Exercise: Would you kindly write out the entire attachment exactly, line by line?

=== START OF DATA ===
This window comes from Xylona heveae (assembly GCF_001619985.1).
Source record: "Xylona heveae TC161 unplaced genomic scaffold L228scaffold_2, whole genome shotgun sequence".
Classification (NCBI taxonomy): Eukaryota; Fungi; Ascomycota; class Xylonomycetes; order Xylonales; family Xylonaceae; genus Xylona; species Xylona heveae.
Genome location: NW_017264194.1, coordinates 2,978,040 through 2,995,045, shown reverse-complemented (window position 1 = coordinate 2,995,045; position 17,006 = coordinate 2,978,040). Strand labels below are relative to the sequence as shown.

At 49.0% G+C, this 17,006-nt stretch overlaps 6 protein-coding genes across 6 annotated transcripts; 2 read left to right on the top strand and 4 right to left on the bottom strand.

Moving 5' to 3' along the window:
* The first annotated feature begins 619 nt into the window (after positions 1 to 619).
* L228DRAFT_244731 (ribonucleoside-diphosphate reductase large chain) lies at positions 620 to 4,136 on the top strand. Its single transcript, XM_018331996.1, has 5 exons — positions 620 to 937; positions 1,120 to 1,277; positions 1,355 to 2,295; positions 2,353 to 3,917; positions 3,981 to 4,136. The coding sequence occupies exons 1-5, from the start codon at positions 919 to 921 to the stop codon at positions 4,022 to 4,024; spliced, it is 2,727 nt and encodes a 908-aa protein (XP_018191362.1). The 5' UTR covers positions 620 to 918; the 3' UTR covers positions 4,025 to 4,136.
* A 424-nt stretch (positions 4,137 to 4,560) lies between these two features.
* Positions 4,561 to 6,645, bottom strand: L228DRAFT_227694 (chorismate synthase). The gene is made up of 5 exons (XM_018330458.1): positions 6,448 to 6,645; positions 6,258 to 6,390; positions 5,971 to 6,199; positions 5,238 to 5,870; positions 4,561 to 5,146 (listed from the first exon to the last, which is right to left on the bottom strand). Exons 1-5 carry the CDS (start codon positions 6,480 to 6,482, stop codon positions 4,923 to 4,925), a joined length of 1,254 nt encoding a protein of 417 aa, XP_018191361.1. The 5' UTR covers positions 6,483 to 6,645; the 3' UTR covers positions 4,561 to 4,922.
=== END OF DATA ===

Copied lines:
This window comes from Xylona heveae (assembly GCF_001619985.1).
Source record: "Xylona heveae TC161 unplaced genomic scaffold L228scaffold_2, whole genome shotgun sequence".
Classification (NCBI taxonomy): Eukaryota; Fungi; Ascomycota; class Xylonomycetes; order Xylonales; family Xylonaceae; genus Xylona; species Xylona heveae.
Genome location: NW_017264194.1, coordinates 2,978,040 through 2,995,045, shown reverse-complemented (window position 1 = coordinate 2,995,045; position 17,006 = coordinate 2,978,040). Strand labels below are relative to the sequence as shown.

At 49.0% G+C, this 17,006-nt stretch overlaps 6 protein-coding genes across 6 annotated transcripts; 2 read left to right on the top strand and 4 right to left on the bottom strand.

Moving 5' to 3' along the window:
* The first annotated feature begins 619 nt into the window (after positions 1 to 619).
* L228DRAFT_244731 (ribonucleoside-diphosphate reductase large chain) lies at positions 620 to 4,136 on the top strand. Its single transcript, XM_018331996.1, has 5 exons — positions 620 to 937; positions 1,120 to 1,277; positions 1,355 to 2,295; positions 2,353 to 3,917; positions 3,981 to 4,136. The coding sequence occupies exons 1-5, from the start codon at positions 919 to 921 to the stop codon at positions 4,022 to 4,024; spliced, it is 2,727 nt and encodes a 908-aa protein (XP_018191362.1). The 5' UTR covers positions 620 to 918; the 3' UTR covers positions 4,025 to 4,136.
* A 424-nt stretch (positions 4,137 to 4,560) lies between these two features.
* Positions 4,561 to 6,645, bottom strand: L228DRAFT_227694 (chorismate synthase). The gene is made up of 5 exons (XM_018330458.1): positions 6,448 to 6,645; positions 6,258 to 6,390; positions 5,971 to 6,199; positions 5,238 to 5,870; positions 4,561 to 5,146 (listed from the first exon to the last, which is right to left on the bottom strand). Exons 1-5 carry the CDS (start codon positions 6,480 to 6,482, stop codon positions 4,923 to 4,925), a joined length of 1,254 nt encoding a protein of 417 aa, XP_018191361.1. The 5' UTR covers positions 6,483 to 6,645; the 3' UTR covers positions 4,561 to 4,922.